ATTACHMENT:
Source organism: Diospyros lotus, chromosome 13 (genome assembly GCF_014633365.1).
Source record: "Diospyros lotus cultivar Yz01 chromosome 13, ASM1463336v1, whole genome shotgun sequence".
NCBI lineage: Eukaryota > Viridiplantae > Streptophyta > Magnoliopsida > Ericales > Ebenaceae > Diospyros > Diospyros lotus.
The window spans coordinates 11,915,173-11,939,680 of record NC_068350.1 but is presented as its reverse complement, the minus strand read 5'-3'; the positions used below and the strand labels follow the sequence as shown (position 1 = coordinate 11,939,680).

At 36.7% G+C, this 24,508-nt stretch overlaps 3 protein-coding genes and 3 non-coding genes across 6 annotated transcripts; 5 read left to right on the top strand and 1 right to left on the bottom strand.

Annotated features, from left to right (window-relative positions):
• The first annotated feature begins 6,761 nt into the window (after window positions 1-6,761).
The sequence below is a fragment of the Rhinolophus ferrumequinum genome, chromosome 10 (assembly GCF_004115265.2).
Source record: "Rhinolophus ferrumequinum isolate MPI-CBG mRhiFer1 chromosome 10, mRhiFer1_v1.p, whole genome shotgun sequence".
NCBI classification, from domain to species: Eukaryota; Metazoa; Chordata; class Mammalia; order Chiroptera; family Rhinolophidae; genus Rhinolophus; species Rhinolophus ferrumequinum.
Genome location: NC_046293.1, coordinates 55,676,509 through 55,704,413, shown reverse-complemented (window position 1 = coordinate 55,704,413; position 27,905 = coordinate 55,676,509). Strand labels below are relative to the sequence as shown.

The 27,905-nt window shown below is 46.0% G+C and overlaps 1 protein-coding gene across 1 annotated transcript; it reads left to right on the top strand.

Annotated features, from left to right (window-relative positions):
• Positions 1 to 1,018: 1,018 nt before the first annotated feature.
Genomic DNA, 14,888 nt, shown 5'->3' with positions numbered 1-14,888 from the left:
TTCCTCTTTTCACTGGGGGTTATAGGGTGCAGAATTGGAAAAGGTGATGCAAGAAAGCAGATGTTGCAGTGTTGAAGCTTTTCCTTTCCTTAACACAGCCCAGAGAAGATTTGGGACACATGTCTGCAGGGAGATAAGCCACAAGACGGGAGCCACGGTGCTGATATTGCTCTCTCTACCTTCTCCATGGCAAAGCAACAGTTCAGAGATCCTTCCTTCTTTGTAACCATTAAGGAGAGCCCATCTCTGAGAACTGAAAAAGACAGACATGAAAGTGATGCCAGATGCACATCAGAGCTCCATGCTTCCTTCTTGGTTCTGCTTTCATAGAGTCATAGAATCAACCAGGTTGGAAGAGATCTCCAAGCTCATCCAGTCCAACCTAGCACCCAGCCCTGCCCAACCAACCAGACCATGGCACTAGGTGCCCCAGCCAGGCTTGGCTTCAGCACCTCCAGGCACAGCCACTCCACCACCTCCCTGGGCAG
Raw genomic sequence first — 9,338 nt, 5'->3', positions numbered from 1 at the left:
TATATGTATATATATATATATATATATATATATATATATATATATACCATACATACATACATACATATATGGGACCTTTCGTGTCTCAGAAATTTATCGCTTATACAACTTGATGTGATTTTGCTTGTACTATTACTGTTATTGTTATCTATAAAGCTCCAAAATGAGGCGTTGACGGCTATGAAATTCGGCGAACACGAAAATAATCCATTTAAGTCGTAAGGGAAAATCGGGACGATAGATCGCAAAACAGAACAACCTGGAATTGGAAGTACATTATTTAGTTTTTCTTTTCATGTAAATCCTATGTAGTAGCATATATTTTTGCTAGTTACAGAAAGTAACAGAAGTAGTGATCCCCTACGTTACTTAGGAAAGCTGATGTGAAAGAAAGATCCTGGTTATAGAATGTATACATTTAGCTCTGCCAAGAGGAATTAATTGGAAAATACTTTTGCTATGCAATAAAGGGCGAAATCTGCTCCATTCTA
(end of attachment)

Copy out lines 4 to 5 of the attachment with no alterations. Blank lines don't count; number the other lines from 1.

The window spans coordinates 11,915,173-11,939,680 of record NC_068350.1 but is presented as its reverse complement, the minus strand read 5'-3'; the positions used below and the strand labels follow the sequence as shown (position 1 = coordinate 11,939,680).

At 36.7% G+C, this 24,508-nt stretch overlaps 3 protein-coding genes and 3 non-coding genes across 6 annotated transcripts; 5 read left to right on the top strand and 1 right to left on the bottom strand.